Has the art of pulse diagnosis in traditional Chinese medicine been lost? What are its secrets?

Many people think that Chinese medicine pulse diagnosis is a method of touching the patient's pulse with fingers to explore the pulse condition and understand the patient's condition. In fact, this method is not complete, and it is an indisputable fact that the knowledge of traditional Chinese medicine has been lost.

Three fingers are used to simultaneously feel the pulse, with balanced force, starting from light to heavy, divided into three types of finger pressure: floating, moderate, and sinking. The pulse diagnosis time should not be less than 1 minute, and the general pulse diagnosis method is like this.

What exactly does pulse diagnosis diagnose?

Under normal circumstances, the human pulse rate is consistent with the heart rate, that is, the number of beats per minute is the same. Through pulse and heart rate detection, some problems in the human body can be identified.

For some people who have pacemakers in their hearts, which affect the pulse beat and even cannot be felt, what should be done?

Pulse diagnosis in Chinese medicine is not that simple. It really underestimates the profoundness of traditional medicine!

"The Secret of Heavenly Medicine" from the Chu tomb in the Warring States period clearly records: "Feel the pulse at the wrist, if it is hot, it is fast; if it is cold, it is slow." It can be seen that pulse diagnosis in Chinese medicine is not only about monitoring the pulse and heart rate, but also has deeper reasons.

The fundamental technique of pulse diagnosis in Chinese medicine is to replace modern medical devices such as thermometers, dynamic electrocardiogram detectors, blood flow detectors, and skin moisture detectors.

It relies solely on the three fingers of the practitioner, which are equivalent to three artificially trained sensing chips. Therefore, those who study traditional Chinese medicine from an early age pay special attention to finger exercises.

In order to exercise the super sensitivity of the fingers, they hold a hot pot all year round, and practice with three fingers on the hot pot. The water temperature ranges from low to high, and there must be no deviation in judgment. They need to measure the temperature without burning their fingers, which is not easy. The elimination rate of this method is extremely high, and there are countless people who fail to complete the training. It can be said that ancient Chinese physicians are harder to find than immortals.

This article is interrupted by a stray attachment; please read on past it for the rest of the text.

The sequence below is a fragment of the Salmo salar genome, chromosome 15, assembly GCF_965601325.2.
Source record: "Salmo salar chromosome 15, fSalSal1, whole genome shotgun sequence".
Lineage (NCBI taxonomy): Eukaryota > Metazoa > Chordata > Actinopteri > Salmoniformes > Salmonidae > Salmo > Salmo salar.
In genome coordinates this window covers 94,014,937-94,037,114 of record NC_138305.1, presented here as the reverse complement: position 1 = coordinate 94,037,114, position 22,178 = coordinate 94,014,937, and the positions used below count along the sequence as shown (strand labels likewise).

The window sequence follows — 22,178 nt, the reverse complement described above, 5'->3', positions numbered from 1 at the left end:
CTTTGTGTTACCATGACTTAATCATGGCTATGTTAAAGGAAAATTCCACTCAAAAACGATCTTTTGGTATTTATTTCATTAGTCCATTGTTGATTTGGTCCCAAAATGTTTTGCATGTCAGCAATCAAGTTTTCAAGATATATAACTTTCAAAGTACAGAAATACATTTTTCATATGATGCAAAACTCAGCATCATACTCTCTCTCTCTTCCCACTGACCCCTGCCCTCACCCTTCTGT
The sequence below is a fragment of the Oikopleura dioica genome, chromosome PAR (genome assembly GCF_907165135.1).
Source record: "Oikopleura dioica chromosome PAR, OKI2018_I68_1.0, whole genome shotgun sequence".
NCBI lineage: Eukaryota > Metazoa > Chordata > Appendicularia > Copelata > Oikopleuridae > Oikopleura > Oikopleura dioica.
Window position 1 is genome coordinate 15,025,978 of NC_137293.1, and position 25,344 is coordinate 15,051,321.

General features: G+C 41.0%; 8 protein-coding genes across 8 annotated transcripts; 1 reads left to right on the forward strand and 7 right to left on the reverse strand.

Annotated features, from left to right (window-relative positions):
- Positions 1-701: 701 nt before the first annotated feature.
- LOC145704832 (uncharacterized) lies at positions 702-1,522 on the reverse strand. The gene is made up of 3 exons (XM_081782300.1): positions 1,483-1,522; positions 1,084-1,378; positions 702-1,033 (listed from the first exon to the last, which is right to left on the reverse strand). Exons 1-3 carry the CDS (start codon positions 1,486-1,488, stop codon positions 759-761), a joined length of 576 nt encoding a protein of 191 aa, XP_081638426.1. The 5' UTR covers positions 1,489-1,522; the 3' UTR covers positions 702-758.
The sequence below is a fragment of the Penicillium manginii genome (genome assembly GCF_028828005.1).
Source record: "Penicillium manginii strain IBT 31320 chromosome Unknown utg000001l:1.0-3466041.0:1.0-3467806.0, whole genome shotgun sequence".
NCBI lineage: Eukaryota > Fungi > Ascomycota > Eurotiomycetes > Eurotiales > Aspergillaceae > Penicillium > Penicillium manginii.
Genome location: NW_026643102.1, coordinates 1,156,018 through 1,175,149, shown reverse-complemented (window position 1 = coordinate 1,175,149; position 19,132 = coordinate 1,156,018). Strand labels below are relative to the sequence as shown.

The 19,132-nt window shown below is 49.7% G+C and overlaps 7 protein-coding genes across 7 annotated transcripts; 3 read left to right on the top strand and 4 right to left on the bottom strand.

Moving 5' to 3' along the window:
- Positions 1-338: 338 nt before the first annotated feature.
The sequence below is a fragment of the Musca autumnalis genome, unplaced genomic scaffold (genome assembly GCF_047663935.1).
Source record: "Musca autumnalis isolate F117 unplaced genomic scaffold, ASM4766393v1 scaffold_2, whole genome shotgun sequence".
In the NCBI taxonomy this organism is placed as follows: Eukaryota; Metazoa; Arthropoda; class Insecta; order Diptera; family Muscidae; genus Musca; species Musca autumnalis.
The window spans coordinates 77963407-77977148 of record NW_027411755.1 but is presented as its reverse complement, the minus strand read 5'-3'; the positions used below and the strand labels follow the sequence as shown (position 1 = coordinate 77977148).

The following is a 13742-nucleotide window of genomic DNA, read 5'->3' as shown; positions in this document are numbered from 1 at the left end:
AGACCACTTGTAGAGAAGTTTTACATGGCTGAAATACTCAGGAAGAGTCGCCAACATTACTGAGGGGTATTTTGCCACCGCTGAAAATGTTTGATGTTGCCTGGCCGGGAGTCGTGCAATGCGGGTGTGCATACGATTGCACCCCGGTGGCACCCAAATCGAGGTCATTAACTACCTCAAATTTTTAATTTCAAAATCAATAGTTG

There are also some ways to exercise finger flexibility. Some techniques flowed into Japan from the Qin Dynasty through Xu Fu's eastward journey. It is said that they were learned by the Kato family and unexpectedly flourished in the feudal state.

The remaining books of "Huangdi Neijing" state: "When learning medicine, the three fingers should be placed side by side, lightly press the patient's wrist, and feel the changes in the pulse's cold and heat, and predict the progress and retreat of the disease. Warm pulses can be treated with rest, and cold pulses should be treated quickly. This measurement also reveals the general condition of the disease."

Huangdi, the venerable, would not speak without reason, indicating that the core technique of pulse diagnosis is to observe the body temperature. Higher than normal temperature indicates internal heat or fever; lower than normal temperature indicates internal deficiency or multiple spleen and stomach disorders.

Sensitive fingertips touching the skin, experienced physicians can determine the subtle state of vital signs based on the patient's skin temperature, dryness, and moisture.

Archaeological excavations have unearthed records in ancient lost medical books, and "Medical Mirror" clearly states, "If the pulse is weak and rough, it is cold; if it is strong, it is hot; if the texture is coarse, it is solid; if it is fine, it is deficient. By repeatedly pondering this, the theory of pulse becomes clear. Once the key points are understood, the diagnosis becomes easy, and pulse diagnosis becomes the guiding principle of medical practitioners."

From ancient times to the present, Chinese medicine has accumulated knowledge for thousands of years and combined with scientific training. It should have spread Chinese medicine all over the world. Why is it that besides researching a thousand kinds of Chinese patent medicines in Western medicine, which have increased in price but are far less effective, there is no achievement in Chinese medicine?

The reason is obvious. The true techniques have long been lost, so it is not surprising that experienced Chinese medicine practitioners shake their heads and remain secretive when it comes to pulse diagnosis. Without the ancestral skills of pulse diagnosis and inquiry to determine the cause of the disease, there is no way to talk about how to prescribe treatment. It is said that there are only two prescriptions in Chinese medicine now, cold and hot, which means yin and yang. Yang is discharged, and yin is supplemented.

Therefore, the profound pulse diagnosis in Chinese medicine is a technique that must be trained from an early age, and both talent and hard work must be possessed at the same time. Even in our vast country with abundant resources and talents, there have been very few people who have truly mastered it throughout history.

Due to the high complexity and unpredictability of this pulse diagnosis technique, there are few who have learned it, and many have abandoned it. This technique has been changed and modified, resulting in confusion. Therefore, for modern practitioners of Chinese medicine, it is ridiculous to think that pulse diagnosis is just counting the pulse for one minute!

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